According to studies, the roots and branches need at least 20 meters around it to breathe. For the tree to survive the construction, technical and scientific expertise had to be provided to the design contractor.
“The thought of the life and death of a tree became a discussion point with the architects,” Padilla adds. “After several meetings, we included in our terms of reference for bidders for this NIH building the item that the dita tree was part of the design package and that the contractor would be fined if the tree dies. The approved design has the dita tree fronting the lobby of the 18-story building, expected to be completed by the end of 2019.”
Padilla hopes the tree will be an icon for urban ecology, “where nature and humanity are harmonized.”
Trees for the senses
“My favorite trees before I became chancellor was a kapok tree in one corner of the AS Parking lot, and a row of fire trees on the street next to it,” UP Diliman Chancellor Michael Tan says.
“As the summer set in around April, the kapok tree would bloom, its pods releasing cotton-like balls that look almost like snow when they fall to the ground. When the fire trees bloomed, it was a sight to behold as well, the street turning crimson. Together, the kapok and fire trees signaled, in the past, the end of the school year. In the new academic calendar, it remains a marker of the end of the second semester.”
He adds that there was “Just one drawback with the kapok: I suspect I share with others an allergy to the kapok, so it is indeed a sight to behold…and to sneeze at.”
Tan, whose previous columns on a national daily show his interest in trees, took the time to check if another tree he loved still existed:
“I actually was able to confirm the other tree that I loved. It’s kalingag or cinnamon, scientific name Cinnamomum mercadoi. It’s on the hill near the pond in front of AS 101. If you rub the leaves hard, or scratch the bark you’ll catch a faint whiff of cinnamon.
“I thought it would have been iconic because it has been there for years, and AS being such a hub for all students, it must have seen many generations of UP students, and all the activities in AS, from frat rumbles to rallies to the Oblation Run and to everyday lives of UP students,” he says.
The trees of becoming
For UP Mindanao’s Rene Estremera, the relatively young campus’s icons are in the process of becoming. “Being located at the foothills of Mt. Talomo and Mt. Apo mountain range, the campus is blessed with the heritage of an upland forest environment populated with boulders and trees, making the selection of a particular tree elusive,” he says.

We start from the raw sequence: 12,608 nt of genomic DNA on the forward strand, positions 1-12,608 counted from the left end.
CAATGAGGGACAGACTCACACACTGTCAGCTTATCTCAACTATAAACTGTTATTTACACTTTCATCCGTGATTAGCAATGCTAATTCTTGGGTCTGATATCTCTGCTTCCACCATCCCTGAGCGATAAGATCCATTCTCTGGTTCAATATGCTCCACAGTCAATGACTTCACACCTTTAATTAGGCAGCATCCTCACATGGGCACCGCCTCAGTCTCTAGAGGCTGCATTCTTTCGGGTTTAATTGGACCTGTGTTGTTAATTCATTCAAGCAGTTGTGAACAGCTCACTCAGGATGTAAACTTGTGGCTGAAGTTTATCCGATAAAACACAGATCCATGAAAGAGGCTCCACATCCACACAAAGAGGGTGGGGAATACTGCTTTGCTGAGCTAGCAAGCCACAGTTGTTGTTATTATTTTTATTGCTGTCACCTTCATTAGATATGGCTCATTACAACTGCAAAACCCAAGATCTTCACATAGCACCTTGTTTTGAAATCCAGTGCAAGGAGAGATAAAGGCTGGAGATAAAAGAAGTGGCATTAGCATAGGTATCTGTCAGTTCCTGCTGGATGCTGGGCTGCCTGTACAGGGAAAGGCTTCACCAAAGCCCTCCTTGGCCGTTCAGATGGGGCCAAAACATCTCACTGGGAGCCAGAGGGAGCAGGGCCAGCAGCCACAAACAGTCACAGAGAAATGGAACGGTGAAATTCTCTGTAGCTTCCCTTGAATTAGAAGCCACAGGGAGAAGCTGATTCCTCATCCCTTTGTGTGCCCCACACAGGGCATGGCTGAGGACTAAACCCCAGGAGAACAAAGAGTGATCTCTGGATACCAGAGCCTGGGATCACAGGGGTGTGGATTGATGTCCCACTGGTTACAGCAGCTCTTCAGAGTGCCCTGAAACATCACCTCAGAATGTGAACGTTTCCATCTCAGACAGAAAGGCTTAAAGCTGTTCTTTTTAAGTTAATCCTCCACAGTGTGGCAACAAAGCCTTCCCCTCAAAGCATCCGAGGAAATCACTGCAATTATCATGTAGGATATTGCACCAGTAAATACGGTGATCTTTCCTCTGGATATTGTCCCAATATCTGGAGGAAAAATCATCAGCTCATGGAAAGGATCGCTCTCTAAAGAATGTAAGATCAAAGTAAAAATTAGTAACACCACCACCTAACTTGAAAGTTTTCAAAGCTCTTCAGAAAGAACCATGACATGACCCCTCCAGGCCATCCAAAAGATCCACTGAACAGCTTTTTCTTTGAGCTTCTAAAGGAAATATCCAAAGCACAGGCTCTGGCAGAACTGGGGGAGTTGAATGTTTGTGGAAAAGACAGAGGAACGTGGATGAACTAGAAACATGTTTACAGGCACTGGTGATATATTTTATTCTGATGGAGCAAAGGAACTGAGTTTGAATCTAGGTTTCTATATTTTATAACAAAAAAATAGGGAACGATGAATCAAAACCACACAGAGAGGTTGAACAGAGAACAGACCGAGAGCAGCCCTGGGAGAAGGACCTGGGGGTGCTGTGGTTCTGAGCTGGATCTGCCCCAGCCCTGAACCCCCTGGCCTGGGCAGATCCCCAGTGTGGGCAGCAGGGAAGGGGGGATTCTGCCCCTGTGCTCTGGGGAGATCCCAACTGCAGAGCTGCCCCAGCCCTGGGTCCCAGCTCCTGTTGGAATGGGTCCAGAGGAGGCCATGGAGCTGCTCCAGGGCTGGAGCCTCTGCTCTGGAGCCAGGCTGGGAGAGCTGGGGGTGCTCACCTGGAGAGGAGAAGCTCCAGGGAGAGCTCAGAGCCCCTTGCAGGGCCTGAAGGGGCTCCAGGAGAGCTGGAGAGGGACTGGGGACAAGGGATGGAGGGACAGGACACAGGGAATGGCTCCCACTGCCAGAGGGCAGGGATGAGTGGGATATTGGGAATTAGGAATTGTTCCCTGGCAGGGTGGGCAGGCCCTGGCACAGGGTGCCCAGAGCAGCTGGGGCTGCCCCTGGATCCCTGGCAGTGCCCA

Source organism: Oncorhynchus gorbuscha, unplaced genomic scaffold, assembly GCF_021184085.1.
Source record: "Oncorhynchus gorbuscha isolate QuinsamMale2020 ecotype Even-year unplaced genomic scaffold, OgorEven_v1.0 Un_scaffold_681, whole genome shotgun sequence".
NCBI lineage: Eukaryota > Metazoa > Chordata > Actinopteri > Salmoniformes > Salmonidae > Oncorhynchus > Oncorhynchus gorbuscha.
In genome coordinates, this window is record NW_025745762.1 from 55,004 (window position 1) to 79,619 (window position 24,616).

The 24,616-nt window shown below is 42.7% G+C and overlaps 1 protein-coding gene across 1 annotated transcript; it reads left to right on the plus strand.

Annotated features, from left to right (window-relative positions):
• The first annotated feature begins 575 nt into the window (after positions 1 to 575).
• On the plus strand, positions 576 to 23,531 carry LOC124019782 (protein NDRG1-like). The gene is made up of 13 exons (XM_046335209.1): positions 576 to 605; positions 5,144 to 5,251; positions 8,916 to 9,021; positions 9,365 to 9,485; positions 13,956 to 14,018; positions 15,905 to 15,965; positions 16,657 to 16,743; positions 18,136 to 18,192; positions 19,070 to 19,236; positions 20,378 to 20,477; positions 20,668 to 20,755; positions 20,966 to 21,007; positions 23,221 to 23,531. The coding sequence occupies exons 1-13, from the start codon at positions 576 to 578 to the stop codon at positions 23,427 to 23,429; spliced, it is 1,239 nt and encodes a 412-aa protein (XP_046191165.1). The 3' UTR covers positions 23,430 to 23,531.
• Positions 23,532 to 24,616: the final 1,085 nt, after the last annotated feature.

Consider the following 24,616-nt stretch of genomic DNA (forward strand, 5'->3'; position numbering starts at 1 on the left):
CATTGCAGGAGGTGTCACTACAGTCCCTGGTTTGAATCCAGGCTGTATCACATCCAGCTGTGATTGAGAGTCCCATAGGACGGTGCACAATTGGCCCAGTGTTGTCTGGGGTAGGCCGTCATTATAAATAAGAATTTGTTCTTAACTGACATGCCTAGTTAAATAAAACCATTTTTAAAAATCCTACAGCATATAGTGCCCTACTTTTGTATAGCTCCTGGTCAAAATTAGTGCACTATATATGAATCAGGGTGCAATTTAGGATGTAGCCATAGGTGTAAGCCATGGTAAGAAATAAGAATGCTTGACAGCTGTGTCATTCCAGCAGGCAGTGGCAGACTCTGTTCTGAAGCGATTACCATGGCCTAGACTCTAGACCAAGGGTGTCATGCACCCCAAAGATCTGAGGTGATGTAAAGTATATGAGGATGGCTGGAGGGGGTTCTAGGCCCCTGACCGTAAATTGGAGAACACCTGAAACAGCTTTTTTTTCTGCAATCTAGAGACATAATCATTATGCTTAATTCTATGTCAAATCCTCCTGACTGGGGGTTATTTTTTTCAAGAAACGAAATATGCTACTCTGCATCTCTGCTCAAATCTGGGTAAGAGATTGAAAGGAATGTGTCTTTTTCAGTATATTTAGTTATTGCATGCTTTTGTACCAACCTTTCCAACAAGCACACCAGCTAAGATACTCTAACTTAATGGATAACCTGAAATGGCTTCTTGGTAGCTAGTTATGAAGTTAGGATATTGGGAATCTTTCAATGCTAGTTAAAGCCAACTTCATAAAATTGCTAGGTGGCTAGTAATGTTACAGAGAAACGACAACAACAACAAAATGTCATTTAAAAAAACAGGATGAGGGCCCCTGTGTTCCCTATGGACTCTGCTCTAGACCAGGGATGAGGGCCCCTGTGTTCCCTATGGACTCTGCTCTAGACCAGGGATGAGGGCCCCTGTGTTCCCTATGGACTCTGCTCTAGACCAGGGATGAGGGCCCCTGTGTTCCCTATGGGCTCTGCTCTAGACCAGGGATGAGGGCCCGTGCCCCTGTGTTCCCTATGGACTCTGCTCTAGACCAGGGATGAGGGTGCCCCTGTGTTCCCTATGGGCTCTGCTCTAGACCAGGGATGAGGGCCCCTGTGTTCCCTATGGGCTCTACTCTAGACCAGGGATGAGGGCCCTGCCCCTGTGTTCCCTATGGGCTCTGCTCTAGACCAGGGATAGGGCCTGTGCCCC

According to Assistant Professors Cyrose Millado and Aileen Delima, both of the Department of Biological Sciences and Environmental Studies, the 22-year-old UP Mindanao “may not yet have heritage trees but we have heritage boulders. Yes, huge boulders that have provided solace to students in moments of solitude or fellowship.”
Estremera mentions the rubia trees that line the one-kilometer Maguindanao Road leading to the College of Science and Mathematics, and a row of star-apple trees and a giant rambutan tree located by the main campus entrance, which “have provided fruits for picking or for very cheap prices” for students since the campus pioneer days.
“In the early years of campus development, when the University Avenue and Oblation Plaza were laid out, royal palms were brought in and planted in a circle around the Plaza. These palms have stood for almost twenty years. However, it is feared that they may expire soon, not being endemic to the Philippines and subject to disease.”
In contrast, the sago palm is indigenous. In 2006, UP Mindanao kicked off the UP Centennial celebration by planting this choice bio-resource. It is still being planted by researchers who are committed to continuing the sago research project, one of the first in UP Mindanao to be recognized nationally.
“In February 2013, Dean Reynaldo Abad pioneered the planting of Philippine rosewood or to-og seedlings along the University Avenue, the University Infirmary, the Kalimudan Student Center, the Administration Building complex, and the College of Science and Mathematics grounds,” Estremera reports. “The rosewood trees are expected to replace the role of the royal palms in endowing prestige to the University Avenue and Oblation Plaza.”
“The tree is an indigenous species abundant in the eastern half of Mindanao and is expected to be a very tall tree once they are fully grown,” Estremera says.